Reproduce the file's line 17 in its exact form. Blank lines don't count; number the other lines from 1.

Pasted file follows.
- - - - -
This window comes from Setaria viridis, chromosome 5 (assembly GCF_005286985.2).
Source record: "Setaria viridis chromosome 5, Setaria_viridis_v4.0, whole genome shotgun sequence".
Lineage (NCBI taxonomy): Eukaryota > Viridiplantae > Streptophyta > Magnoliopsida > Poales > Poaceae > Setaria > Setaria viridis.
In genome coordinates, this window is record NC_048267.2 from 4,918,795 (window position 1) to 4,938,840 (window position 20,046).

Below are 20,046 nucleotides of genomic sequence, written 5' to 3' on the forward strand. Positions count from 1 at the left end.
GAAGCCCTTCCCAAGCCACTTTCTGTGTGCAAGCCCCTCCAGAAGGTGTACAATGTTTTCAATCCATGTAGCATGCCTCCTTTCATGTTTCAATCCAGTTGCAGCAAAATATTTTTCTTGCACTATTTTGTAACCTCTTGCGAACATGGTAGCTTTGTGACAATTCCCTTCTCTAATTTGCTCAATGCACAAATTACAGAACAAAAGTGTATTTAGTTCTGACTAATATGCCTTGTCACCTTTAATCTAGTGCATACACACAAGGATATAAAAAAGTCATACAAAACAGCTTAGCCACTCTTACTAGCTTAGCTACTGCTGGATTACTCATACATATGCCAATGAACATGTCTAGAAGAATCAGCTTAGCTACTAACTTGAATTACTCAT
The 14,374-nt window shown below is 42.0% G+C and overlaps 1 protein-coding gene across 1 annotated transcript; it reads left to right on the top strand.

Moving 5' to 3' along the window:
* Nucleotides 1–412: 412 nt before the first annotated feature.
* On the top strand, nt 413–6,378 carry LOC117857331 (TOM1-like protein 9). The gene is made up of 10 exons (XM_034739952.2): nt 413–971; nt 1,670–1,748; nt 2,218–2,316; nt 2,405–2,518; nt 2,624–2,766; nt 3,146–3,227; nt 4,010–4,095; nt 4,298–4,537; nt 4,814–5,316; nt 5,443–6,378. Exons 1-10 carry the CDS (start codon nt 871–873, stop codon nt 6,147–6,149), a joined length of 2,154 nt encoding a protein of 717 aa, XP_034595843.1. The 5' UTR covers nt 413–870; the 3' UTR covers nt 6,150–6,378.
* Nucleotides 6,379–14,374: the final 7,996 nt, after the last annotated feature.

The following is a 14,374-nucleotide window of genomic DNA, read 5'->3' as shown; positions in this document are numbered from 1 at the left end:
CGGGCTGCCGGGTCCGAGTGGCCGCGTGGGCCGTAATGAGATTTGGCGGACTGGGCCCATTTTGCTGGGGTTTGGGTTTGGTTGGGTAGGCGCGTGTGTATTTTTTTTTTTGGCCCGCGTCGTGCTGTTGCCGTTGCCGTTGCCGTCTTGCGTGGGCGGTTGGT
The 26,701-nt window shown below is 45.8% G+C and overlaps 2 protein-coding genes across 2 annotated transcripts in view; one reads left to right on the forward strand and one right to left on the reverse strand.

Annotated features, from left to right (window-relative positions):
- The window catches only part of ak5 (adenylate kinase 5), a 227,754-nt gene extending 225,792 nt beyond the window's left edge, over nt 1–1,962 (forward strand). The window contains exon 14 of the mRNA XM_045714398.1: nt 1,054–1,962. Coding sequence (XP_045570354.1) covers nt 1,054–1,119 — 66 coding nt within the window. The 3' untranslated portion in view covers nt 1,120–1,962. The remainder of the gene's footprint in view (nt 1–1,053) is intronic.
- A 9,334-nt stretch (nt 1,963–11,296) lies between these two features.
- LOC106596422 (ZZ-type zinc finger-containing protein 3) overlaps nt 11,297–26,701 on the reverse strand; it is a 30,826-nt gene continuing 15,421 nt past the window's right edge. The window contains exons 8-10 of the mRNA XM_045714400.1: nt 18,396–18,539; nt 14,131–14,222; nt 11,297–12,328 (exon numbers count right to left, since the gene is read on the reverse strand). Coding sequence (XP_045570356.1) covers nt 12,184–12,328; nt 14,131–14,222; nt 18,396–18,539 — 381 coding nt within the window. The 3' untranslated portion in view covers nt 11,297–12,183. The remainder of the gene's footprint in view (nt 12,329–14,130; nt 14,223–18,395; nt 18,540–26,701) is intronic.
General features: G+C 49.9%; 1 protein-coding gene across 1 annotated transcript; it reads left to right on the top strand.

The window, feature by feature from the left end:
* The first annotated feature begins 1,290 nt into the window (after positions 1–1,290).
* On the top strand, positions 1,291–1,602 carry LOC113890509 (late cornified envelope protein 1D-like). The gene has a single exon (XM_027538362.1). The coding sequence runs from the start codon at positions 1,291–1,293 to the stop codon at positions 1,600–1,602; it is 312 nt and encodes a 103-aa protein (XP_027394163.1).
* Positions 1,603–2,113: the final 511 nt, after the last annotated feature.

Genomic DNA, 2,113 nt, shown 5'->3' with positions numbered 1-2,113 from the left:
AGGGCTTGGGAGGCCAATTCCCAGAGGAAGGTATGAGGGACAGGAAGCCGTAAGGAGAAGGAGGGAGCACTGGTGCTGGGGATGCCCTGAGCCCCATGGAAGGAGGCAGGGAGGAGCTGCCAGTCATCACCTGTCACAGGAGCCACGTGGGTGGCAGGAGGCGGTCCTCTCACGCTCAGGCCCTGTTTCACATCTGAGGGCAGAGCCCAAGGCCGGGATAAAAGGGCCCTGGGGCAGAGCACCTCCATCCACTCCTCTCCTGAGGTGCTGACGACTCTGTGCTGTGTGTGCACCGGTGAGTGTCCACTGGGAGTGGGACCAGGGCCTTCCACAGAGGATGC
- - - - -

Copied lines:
- A 9,334-nt stretch (nt 1,963–11,296) lies between these two features.